Observation for Now

It has always seemed to me that the human race needs more things to wonder about, rather than less.

-- Gregory L Reece

Saturday, December 29, 2007

Racing for Fun!



The Flash 302, October 1981, also featured this centerfold spread of Jay Garrick, Wally West, and Barry Allen, three “generations” of Flashes, at the end of a footrace.

The first image is the actual centerfold. The second image is after I made the thing a little less wide, I think this one looks a lot better. What do you think?



This widening of shapes – mostly bodies and faces – was a continual feature of Carmine Infantino’s art for The Flash in this period. It’s like he drew his penciled art on Silly Putty and somebody stretched them out sideways ten or twenty percent!

Friday, December 28, 2007

I’d Buy a Cup Cake from This Man!


From The Flash 302, October 1981, comes this one-page ad for Hostess Cup Cakes.

You get a big delight in every bite!

You also get some fun Curt Swan art! I think that the Crime Director, in the last panel, looks like Kurtwood Smith, more recently known as the father in the 70s Show.


By the way, has anybody ever heard of this “villain,” the Crime Director?

Thursday, December 27, 2007

Super Mousepad!

Well, we got us this hyar mousepad with Superman and Clark Kent mishmashed together on it.


Actually, it's a lenticular image which shows Supes from one angle and Clark disrobing into his super outfit from the other angle.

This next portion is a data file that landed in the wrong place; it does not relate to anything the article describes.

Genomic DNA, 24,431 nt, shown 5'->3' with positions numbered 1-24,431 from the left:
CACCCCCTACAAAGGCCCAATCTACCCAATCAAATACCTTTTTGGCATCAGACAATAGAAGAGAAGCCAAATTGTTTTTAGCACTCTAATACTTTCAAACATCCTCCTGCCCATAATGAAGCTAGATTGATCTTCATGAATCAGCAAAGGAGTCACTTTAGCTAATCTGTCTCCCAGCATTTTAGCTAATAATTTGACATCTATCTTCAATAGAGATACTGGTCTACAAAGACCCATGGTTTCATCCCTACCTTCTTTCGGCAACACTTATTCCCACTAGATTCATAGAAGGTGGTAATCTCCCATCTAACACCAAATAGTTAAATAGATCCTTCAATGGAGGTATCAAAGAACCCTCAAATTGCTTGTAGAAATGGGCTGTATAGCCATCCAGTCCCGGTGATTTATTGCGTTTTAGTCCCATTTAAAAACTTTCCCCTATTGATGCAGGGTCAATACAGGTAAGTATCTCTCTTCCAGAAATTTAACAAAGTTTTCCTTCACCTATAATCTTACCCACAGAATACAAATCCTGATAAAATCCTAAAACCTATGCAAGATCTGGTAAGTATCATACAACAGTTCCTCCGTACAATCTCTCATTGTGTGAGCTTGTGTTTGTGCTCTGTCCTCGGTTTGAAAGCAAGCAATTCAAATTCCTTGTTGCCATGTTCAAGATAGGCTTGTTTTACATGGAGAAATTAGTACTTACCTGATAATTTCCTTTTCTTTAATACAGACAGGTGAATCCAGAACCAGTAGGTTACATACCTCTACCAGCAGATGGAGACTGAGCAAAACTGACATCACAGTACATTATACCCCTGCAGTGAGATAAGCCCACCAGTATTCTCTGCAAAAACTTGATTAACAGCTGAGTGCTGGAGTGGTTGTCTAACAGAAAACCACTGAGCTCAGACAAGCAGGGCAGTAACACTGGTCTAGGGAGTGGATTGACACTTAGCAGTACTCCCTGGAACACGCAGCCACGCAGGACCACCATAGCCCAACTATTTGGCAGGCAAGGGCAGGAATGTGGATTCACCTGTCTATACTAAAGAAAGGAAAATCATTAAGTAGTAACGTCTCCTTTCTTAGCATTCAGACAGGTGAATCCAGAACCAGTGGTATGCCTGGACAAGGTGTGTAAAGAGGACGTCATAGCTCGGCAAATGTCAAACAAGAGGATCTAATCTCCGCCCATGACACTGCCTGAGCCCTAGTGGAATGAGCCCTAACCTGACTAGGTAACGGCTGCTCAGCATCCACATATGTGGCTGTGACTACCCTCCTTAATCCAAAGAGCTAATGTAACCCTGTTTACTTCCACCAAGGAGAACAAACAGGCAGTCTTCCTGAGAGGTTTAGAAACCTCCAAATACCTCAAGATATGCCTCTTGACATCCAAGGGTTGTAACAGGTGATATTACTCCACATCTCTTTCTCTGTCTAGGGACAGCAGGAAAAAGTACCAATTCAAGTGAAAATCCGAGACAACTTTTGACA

I guess it's been used too much. It's useless nowadays as a mousepad, because it's so smooth the the little mouse ball just slides around!


I think it's pretty neat that my scanner caught the main Super-image but also a "ghost" image of Clark changing too.

Wednesday, December 26, 2007

The Last of Lovecraft's Heads







These are the last of John Holmes's covers for Ballantine's 1973 Lovecraft paperbacks. Ooh, pretty scary, kiddies!
PS Santa Joyce was very sweet and for Christmas gave me the 41-disc complete Man from U.N.C.L.E. series. So, even at two or three episodes a night, it would be more than a month to watch'em all! What exquisite torture!

Monday, December 24, 2007

Different Styles for Lovecraft Covers







These three have a different look than the "weird head" covers.






The one for The Dream-Quest of Unknown Kadath is more realistic.






The ones for Charles Dexter Ward and the book of Lovercraft "revivions," The Horror in the Museum, have a strange pixilated-watercolor appearance.
There was an error in this gadget
All original content
copyright
© by Mark Alfred